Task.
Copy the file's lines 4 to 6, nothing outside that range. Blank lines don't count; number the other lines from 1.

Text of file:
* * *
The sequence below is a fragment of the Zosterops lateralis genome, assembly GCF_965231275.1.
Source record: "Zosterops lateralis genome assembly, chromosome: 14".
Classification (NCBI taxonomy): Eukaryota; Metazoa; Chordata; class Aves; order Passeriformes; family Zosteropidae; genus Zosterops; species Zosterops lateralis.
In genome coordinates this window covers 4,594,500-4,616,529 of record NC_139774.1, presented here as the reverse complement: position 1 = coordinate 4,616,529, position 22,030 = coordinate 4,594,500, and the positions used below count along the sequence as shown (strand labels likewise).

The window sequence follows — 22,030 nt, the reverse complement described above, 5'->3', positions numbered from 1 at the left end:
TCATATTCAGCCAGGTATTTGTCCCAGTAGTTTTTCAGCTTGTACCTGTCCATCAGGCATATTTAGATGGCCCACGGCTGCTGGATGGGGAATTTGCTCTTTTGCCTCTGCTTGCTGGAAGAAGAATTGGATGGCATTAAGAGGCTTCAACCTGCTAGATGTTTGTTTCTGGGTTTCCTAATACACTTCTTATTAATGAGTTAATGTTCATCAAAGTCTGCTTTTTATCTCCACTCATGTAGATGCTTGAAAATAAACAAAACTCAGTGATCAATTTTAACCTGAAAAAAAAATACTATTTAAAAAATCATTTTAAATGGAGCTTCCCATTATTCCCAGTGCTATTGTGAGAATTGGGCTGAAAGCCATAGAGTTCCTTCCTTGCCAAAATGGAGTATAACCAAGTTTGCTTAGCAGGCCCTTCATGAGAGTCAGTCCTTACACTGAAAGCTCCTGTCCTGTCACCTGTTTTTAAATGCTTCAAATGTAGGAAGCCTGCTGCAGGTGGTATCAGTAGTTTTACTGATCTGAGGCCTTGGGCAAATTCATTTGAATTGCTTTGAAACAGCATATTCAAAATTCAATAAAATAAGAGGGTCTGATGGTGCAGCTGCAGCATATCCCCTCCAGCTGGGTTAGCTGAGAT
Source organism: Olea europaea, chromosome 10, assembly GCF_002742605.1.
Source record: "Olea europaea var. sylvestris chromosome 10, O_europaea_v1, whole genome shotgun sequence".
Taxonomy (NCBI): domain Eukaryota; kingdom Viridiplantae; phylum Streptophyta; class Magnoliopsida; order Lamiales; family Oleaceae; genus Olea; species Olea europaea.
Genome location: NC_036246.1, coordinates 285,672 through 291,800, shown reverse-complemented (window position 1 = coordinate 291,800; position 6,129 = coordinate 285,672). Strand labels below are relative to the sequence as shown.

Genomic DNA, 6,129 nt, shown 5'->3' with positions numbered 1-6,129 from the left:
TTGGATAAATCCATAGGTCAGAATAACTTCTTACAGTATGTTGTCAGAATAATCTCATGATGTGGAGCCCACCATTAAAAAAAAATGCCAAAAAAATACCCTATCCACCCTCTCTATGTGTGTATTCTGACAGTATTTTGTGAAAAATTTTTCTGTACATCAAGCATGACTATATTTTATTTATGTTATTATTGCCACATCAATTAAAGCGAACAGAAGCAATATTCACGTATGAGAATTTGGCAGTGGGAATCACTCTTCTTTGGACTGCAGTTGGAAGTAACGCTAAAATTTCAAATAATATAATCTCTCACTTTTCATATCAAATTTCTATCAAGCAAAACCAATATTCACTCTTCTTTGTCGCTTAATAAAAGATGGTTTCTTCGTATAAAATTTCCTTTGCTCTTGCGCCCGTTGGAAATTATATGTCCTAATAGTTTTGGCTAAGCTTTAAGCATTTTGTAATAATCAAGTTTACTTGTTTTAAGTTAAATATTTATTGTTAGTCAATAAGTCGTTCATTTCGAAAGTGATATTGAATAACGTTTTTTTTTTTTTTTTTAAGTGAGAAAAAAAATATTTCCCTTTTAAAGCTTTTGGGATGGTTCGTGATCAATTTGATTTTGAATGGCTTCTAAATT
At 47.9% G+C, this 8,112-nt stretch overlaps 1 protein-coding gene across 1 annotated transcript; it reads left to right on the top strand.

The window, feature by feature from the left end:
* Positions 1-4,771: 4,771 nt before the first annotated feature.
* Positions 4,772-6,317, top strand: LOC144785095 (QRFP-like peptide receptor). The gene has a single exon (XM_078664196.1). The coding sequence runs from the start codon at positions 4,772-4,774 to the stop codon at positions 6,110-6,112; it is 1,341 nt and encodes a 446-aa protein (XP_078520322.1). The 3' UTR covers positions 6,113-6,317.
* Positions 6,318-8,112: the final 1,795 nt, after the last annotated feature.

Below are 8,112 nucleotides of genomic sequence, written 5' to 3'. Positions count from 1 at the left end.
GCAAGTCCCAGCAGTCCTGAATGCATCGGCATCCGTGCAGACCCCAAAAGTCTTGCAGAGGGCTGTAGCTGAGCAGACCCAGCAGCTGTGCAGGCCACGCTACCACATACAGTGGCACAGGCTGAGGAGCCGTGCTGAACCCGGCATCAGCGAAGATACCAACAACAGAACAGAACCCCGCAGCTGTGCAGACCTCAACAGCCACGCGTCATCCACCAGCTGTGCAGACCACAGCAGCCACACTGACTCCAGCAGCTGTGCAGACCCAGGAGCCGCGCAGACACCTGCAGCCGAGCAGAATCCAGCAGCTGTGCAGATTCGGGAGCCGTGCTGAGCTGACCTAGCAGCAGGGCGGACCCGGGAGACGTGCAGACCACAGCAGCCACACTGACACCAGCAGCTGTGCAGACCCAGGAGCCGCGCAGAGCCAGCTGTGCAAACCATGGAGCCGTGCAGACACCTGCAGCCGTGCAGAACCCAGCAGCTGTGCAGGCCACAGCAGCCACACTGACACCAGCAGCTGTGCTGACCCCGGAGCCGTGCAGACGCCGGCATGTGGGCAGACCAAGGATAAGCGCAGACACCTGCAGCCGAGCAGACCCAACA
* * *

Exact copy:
In genome coordinates this window covers 4,594,500-4,616,529 of record NC_139774.1, presented here as the reverse complement: position 1 = coordinate 4,616,529, position 22,030 = coordinate 4,594,500, and the positions used below count along the sequence as shown (strand labels likewise).

The window sequence follows — 22,030 nt, the reverse complement described above, 5'->3', positions numbered from 1 at the left end:
TCATATTCAGCCAGGTATTTGTCCCAGTAGTTTTTCAGCTTGTACCTGTCCATCAGGCATATTTAGATGGCCCACGGCTGCTGGATGGGGAATTTGCTCTTTTGCCTCTGCTTGCTGGAAGAAGAATTGGATGGCATTAAGAGGCTTCAACCTGCTAGATGTTTGTTTCTGGGTTTCCTAATACACTTCTTATTAATGAGTTAATGTTCATCAAAGTCTGCTTTTTATCTCCACTCATGTAGATGCTTGAAAATAAACAAAACTCAGTGATCAATTTTAACCTGAAAAAAAAATACTATTTAAAAAATCATTTTAAATGGAGCTTCCCATTATTCCCAGTGCTATTGTGAGAATTGGGCTGAAAGCCATAGAGTTCCTTCCTTGCCAAAATGGAGTATAACCAAGTTTGCTTAGCAGGCCCTTCATGAGAGTCAGTCCTTACACTGAAAGCTCCTGTCCTGTCACCTGTTTTTAAATGCTTCAAATGTAGGAAGCCTGCTGCAGGTGGTATCAGTAGTTTTACTGATCTGAGGCCTTGGGCAAATTCATTTGAATTGCTTTGAAACAGCATATTCAAAATTCAATAAAATAAGAGGGTCTGATGGTGCAGCTGCAGCATATCCCCTCCAGCTGGGTTAGCTGAGAT